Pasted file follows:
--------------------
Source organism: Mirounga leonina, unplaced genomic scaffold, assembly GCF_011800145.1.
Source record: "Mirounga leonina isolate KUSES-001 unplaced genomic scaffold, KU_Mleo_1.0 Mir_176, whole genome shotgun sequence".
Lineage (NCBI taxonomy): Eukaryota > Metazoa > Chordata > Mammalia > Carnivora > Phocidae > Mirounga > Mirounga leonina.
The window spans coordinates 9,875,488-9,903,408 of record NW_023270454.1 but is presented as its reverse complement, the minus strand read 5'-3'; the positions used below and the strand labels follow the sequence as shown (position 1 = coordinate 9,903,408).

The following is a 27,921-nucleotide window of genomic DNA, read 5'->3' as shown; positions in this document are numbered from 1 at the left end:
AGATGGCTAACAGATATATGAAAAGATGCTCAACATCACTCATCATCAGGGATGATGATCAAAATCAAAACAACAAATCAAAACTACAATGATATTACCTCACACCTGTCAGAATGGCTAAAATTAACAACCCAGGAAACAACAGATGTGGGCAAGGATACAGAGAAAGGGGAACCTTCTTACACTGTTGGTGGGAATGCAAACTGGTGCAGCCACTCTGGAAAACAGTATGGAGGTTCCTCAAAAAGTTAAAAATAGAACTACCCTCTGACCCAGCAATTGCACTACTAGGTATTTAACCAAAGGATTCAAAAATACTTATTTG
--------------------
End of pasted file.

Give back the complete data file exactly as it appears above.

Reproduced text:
Source organism: Mirounga leonina, unplaced genomic scaffold, assembly GCF_011800145.1.
Source record: "Mirounga leonina isolate KUSES-001 unplaced genomic scaffold, KU_Mleo_1.0 Mir_176, whole genome shotgun sequence".
Lineage (NCBI taxonomy): Eukaryota > Metazoa > Chordata > Mammalia > Carnivora > Phocidae > Mirounga > Mirounga leonina.
The window spans coordinates 9,875,488-9,903,408 of record NW_023270454.1 but is presented as its reverse complement, the minus strand read 5'-3'; the positions used below and the strand labels follow the sequence as shown (position 1 = coordinate 9,903,408).

The following is a 27,921-nucleotide window of genomic DNA, read 5'->3' as shown; positions in this document are numbered from 1 at the left end:
AGATGGCTAACAGATATATGAAAAGATGCTCAACATCACTCATCATCAGGGATGATGATCAAAATCAAAACAACAAATCAAAACTACAATGATATTACCTCACACCTGTCAGAATGGCTAAAATTAACAACCCAGGAAACAACAGATGTGGGCAAGGATACAGAGAAAGGGGAACCTTCTTACACTGTTGGTGGGAATGCAAACTGGTGCAGCCACTCTGGAAAACAGTATGGAGGTTCCTCAAAAAGTTAAAAATAGAACTACCCTCTGACCCAGCAATTGCACTACTAGGTATTTAACCAAAGGATTCAAAAATACTTATTTG